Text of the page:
Tuesday, January 16, 2018

2017 Real Estate Year in Review – Dissecting the Stats

Well, we are now fully into mid January and 2018 is in full swing.  Hopefully those of you that made new year’s resolutions have stuck to them so far .  If one of your resolutions was to stay informed on the Windsor-Essex real estate market, then you have come to the right place!  Today, we are going to be reviewing the 2017 Windsor-Essex County Association of Realtors statistics.

Listings Year Over Year Fell 2%
Listings were slightly down from 2016, and many people already thought 2016 was a year of low inventory.  In 2017, we burned through even more inventory and there are less properties for buyers to go around as we start 2018.  One might’ve assumed the hot market would entice more people to list their properties but the stats don’t tell that story.

Units Sold Rose 2% Year Over Year
The total number of property transactions increased by 2% over a great 2016 year!  It's not a huge increase, but combining that with a decline in listings and inventory being eaten up, a 2% increase in units sales isn't enough to explain all the craziness of the 2017 market. That leads us to our next stat...

Average Sale Price Increased 17% Year Over Year
The average sale price in the area increased from from $225,906 to $264,750 during that period.  A banner year on a percentage basis and one of the best our local market has even seen.  Strong activity across the board and a healthy sellers market.  But when comparing the price increase to the listing and unit sales activity (with modest moves), the number seems a little out of whack.  Why is that?  To try to figure it out we’ll dive into the December monthly statistics.

In December 2017,  16.83% of sales were of Properties that Sold for $420,000+
When the board breaks down sales by price range, they have increments of $40,000-$60,000.  Starting at $0-$60,000, $60,000-$99,999, etc, up to $420,000+ as the highest range, the highest range had the second highest sales activity next to only $140,000-$179,999 (17.16%).  Basically, we’ve been selling way more high priced properties!  I think a lot of this can be contributed to the booming year in new construction and for detached homes, with $420,000+ at the low end of that price range.  The next point will help us further illustrate and hopefully drive the message home.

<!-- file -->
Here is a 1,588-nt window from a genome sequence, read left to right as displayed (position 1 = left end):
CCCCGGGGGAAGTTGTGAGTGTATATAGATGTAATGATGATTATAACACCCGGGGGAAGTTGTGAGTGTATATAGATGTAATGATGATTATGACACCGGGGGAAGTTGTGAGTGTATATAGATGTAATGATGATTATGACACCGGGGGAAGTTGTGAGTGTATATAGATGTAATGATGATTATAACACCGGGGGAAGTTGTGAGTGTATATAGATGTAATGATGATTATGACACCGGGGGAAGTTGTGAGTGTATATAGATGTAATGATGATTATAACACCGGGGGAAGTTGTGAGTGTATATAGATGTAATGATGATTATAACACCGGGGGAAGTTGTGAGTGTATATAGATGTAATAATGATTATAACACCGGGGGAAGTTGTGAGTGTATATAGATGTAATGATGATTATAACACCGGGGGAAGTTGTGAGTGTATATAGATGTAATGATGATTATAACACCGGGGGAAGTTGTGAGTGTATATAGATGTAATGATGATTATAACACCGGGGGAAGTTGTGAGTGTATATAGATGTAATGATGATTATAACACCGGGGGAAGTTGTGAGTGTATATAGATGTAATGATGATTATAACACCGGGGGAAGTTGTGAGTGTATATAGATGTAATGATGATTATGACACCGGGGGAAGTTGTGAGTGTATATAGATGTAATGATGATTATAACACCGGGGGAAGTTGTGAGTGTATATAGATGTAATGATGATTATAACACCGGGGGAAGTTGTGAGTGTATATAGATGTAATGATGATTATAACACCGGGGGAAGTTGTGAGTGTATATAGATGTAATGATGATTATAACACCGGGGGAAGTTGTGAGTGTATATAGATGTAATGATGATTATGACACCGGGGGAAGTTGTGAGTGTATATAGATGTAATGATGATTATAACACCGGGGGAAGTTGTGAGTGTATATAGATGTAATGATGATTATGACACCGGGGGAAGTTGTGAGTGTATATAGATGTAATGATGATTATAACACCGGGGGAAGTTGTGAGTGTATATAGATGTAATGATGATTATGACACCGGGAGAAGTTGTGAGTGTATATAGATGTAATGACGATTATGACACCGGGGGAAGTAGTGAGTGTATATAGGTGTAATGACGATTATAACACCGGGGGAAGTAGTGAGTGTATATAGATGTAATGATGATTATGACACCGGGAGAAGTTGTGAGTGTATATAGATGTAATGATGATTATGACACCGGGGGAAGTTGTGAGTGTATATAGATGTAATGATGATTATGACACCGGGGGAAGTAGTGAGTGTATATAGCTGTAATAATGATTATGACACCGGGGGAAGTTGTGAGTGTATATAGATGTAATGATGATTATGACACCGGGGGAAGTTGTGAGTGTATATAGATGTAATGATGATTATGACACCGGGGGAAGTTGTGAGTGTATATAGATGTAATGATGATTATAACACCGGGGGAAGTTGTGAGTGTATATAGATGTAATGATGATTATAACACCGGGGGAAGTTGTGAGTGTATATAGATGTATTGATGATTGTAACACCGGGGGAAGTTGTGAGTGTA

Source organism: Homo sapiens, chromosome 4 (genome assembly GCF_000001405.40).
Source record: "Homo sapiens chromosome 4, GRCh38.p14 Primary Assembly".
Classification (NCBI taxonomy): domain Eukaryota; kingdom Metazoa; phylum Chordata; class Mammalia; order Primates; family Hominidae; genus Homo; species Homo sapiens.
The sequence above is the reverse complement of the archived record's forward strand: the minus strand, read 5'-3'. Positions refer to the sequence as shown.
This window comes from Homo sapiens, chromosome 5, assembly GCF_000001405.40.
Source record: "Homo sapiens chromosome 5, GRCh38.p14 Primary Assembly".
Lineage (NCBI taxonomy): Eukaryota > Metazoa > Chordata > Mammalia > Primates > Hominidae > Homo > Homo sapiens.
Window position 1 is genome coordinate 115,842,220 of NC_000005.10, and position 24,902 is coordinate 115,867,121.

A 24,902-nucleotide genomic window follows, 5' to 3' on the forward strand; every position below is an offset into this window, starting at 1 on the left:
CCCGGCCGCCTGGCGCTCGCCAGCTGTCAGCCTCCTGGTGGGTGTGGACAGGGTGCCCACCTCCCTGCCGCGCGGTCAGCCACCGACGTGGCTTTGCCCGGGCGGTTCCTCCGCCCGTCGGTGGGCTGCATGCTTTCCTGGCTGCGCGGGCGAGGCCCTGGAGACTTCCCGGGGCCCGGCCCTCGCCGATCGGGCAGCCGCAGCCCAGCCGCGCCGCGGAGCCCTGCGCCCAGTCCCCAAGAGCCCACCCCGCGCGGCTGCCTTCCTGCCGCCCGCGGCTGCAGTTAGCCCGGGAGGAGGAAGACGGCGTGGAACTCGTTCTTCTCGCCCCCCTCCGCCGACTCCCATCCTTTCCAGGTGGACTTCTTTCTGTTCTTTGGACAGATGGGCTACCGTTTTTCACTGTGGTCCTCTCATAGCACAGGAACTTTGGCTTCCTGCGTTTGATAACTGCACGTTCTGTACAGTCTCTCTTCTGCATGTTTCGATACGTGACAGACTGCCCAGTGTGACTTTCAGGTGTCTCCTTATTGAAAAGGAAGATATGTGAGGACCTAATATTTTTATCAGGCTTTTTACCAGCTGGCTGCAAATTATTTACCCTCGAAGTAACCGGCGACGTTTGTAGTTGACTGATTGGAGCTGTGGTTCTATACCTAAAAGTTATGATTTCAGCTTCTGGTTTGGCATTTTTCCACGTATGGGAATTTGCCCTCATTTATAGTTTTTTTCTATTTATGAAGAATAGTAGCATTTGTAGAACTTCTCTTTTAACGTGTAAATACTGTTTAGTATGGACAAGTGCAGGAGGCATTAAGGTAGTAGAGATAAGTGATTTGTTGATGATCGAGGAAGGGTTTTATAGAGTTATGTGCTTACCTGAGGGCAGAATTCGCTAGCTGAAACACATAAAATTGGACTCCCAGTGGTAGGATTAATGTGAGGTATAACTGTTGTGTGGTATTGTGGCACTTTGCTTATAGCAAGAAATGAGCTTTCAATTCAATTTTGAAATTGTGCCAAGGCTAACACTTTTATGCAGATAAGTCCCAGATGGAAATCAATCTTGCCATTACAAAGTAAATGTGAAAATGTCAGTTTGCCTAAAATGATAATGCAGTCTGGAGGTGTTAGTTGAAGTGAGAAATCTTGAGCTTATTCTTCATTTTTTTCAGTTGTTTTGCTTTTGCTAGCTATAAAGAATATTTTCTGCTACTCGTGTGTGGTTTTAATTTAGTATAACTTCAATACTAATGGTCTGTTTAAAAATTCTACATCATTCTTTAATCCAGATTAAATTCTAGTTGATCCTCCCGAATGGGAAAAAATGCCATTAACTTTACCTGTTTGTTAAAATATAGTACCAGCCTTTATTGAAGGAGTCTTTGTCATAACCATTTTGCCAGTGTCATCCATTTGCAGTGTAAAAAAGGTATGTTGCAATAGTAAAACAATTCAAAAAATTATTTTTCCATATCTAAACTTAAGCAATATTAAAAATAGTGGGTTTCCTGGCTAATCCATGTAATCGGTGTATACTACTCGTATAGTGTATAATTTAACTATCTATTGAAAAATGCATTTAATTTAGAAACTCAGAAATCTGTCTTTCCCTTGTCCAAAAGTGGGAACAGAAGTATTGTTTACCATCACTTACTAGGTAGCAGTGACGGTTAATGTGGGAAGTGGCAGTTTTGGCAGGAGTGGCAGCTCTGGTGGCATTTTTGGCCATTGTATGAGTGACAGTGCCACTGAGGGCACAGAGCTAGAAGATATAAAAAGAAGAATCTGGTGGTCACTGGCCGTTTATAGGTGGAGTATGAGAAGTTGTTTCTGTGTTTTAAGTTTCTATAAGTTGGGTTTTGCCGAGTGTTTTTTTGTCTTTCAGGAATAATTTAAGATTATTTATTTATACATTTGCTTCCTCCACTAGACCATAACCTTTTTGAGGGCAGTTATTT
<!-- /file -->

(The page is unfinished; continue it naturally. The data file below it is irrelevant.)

In December 2017, Average sale price increased 36% Year Over Year!
Wow, now that is pretty amazing.  Prices in those 30 days went from an average of $220,053 in 2016, all the way to $300,314 in 2017.  The first time we ever remember seeing an average price with a 3 handle!  Not that long ago our average prices still had a 1 handle!  In this 30 day period the main contributor to the huge spike in average prices was the healthy activity in the higher priced properties.

There is our brief but hopefully helpful review of the 2017 market statistics.  If there are any topics you’d like to read about in 2018, drop us a line and we’d be happy to try and incorporate it into a future post.  Happy new year everyone!

Tuesday, December 19, 2017

Real Estate Insider: December 2017 News Report

Looking to buy, sell, rent, upgrade, or even change cities? Here's 13 topics you need to read to stay in the loop!


Are you renting out a room or level of your Primary Residence? Read this article to find out if you are still entitled to the Capital Gains Tax Exemption. >>


“Think Canadians couldn’t abandon their mortgages like Americans did in 2008? Think again” >>


Ready to go Net-Zero? Read the simple steps to take to make your current home produce enough energy to run itself! >>


BC to ban Duel-Agency in order to increase consumer protection, and could possibly be the first of many provinces to do so. >>


Looking to buy a house for a bargain? Look in January! Looking to sell your house? Don’t list it in January! The statistics don’t lie; find out why January is the best time for bargain hunters to buy a house. >>


There are new rules when Buying or Selling a house with a Tenant. Be sure to keep up to date so you stay protected! Reading this article is a good start! >>


The rapid increase in housing prices has pushed CREA to try and change RRSP rules, to allow parents to take out money for their children’s down payment. Ultimately decreasing debt and increasing buying power for first-time buyers. But whom are they really trying to help? Read more here. >>


New Federal Court ruling may force Toronto Real Estate Board (TREB) to make more information available to the public. This in turn could increase competition and possibly lower prices, so why is TREB fighting so hard to appeal it? Read here. >>


With interest rate hikes looming in the near future, learn what it could possibly do with respect to mortgages, housing prices, demand, and more. >>


Breakups can be tough, especially when you two have a house or condo together. Read this article for advice on how to property split your assets after a big split. >>


The Bank of Canada announces that it left its rate locked at 1%, however points to many recent positives that could support higher rates in the near future. >>


A By-Law requiring rental housing to be licensed has been blocked by Mayor Drew Dilkens, however many people are calling for change as the sub-standard housing rental market is become dangerous and in some cases, fatal. Read more about the pros and cons of the proposed by-law here. >>


Even after the recent housing price surge in Windsor, we are still the cheapest place to own a home in Canada! Read the staggering difference in prices around Canada here. >>

Thursday, December 7, 2017

Ex-Windsorites: Make 2018 The Year To Move Back Home